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A Statement From the Rabbinical Association of Greater Miami

In 2019, in the aftermath of the deadliest antisemitic attack in American history at the Tree of Life synagogue in Pittsburgh, 50 of Miami’s Jewish clergy came together for a day to study disaster spiritual care in partnership with our Greater Miami Jewish Federation chaplaincy program, the Secure Community Network and local law enforcement. We realized that each of our institutions were potential targets, and as spiritual leaders we wanted to be prepared if the unthinkable were to ever happen at one of our local synagogues.

The antisemitic attack at Congregation Beth Israel in Colleyville, TX reminded each of us that our institutions, and even our bodies, are on the front lines. We sadly say these things without any hint of exaggeration. With the rise of antisemitic violence, every synagogue in our community has needed to enact security protocols. Our communities are regularly in touch with law enforcement and the FBI, monitoring hate groups and violence against Jews. According to the ADL, last year more than 2,100 distinct incidents of assault, vandalism and harassment against the Jewish community were recorded, the largest number since the ADL began tracking events in 1979.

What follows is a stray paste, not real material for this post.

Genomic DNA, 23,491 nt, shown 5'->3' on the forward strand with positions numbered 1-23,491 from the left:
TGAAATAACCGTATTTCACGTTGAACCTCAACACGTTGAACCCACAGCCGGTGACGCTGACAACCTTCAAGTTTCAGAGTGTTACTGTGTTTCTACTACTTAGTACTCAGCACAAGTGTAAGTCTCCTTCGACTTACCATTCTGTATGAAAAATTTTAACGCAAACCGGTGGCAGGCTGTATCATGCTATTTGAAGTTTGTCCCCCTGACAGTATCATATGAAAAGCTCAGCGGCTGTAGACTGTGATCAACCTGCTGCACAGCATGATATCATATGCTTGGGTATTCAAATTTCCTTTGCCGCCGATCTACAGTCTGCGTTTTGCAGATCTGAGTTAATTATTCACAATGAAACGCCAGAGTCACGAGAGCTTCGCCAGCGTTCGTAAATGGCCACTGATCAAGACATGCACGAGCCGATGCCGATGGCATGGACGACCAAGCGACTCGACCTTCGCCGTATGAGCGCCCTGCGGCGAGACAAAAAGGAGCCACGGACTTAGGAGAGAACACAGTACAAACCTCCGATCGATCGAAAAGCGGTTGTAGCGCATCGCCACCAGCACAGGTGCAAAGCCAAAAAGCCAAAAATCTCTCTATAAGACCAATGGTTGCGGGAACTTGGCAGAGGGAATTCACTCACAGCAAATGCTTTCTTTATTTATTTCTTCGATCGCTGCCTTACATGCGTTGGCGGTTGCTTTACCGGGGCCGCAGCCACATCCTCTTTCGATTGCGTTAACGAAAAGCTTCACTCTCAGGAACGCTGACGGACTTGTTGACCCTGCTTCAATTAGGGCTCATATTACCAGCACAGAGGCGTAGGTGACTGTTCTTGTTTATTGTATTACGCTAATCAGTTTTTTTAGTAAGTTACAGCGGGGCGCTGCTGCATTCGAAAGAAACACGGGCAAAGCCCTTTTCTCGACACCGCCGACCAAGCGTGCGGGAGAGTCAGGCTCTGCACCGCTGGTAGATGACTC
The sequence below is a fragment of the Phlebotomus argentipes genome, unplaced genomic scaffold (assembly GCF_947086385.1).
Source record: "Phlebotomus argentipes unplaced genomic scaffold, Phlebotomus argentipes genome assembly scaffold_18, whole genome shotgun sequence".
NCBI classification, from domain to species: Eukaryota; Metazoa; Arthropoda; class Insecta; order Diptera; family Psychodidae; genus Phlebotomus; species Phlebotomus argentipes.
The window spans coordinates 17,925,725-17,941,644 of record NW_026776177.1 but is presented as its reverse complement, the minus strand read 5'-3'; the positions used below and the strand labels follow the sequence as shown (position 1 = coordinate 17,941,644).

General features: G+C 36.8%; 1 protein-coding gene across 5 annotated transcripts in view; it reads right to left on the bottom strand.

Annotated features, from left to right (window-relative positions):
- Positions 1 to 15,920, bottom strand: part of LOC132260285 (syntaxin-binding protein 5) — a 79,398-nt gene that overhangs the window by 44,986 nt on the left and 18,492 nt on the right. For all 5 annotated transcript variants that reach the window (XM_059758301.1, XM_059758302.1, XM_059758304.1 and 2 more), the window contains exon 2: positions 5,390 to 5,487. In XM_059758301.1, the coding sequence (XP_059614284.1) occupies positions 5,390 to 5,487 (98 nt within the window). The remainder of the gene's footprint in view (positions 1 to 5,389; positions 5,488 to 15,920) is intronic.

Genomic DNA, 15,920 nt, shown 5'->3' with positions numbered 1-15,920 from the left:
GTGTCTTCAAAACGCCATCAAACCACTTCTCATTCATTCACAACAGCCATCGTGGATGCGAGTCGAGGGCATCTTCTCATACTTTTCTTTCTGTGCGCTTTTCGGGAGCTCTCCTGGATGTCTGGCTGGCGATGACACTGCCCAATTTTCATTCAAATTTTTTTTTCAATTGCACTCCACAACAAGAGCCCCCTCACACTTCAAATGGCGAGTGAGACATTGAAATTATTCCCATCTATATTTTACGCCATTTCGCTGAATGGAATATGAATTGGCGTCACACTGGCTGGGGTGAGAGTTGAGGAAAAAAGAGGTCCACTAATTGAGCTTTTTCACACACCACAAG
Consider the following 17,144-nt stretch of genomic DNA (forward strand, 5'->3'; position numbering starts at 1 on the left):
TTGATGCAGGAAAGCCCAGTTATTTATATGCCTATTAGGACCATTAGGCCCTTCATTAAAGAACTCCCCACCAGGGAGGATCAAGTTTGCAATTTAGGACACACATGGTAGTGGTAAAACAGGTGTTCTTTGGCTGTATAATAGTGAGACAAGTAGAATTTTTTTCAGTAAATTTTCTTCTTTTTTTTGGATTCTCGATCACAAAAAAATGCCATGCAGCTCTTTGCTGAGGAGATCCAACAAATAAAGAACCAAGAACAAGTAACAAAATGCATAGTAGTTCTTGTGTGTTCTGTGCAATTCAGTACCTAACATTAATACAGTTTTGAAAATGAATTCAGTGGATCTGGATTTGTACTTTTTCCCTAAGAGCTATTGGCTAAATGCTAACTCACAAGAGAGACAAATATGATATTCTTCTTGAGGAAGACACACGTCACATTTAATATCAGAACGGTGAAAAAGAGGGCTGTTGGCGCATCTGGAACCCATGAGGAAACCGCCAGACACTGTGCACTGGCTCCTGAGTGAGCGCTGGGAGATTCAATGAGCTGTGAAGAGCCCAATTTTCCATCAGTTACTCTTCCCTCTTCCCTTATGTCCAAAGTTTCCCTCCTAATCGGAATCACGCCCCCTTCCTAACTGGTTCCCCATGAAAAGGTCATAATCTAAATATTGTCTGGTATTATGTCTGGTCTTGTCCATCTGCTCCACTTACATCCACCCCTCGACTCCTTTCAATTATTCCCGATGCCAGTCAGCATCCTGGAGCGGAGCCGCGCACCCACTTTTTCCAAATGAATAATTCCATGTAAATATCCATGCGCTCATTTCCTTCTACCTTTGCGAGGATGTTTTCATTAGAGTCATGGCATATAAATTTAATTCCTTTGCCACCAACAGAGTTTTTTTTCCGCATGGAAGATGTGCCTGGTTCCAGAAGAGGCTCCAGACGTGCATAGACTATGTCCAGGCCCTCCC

This country was built upon the values of freedom of worship. Religious institutions should be a place where we can come together during celebration, as well as loss, to connect to our sense of the Divine. For most Americans this is the reality. Yet for Jews, the uncomfortable truth is that we need to be vigilant; our doors need to be secured. The terrorist who entered Beth Israel was not simply taking hostages. He was specifically targeting Jews. No Jew should ever feel afraid walking into a Jewish institution, much more a place of God.

In recent years, as spiritual leaders, many of us have been disappointed that the media and many of our allies have downplayed the impacts of antisemitic activity. Whether in the far-right or the far-left, hatred of Jews has been allowed to fester and many of their slanderous ideas have entered the mainstream, even among political leaders. Jews have always been on the front line in this country, calling out all forms of hatred. Yet, from some parts of our country, including our historic allies and parts of the media, the silence has been deafening. We call on all people of good will to speak out, to not allow this vicious hatred to endure.

The Jewish people are resilient, and we will continue to celebrate and create, despite recent traumas. Yet we cannot deny our experience during these times. Deborah Lipstadt, today’s most prominent scholar of antisemitism, was recently appointed by President Biden to be the United States Special Envoy for Monitoring and Combating antisemitism. We urge our federal representatives to approve her appointment without delay. She got it right when she paraphrased Justice Stewart’s quip about pornography: You may not be able to define it, but you know it when you see it. Whether it takes the form of anti-Judaism or anti-Zionism, we know it when we see it.

Rabbi Rachel Greengrass, President

Rabbi Frederick L. Klein, Executive Vice President

Rabbinical Association of Greater Miami


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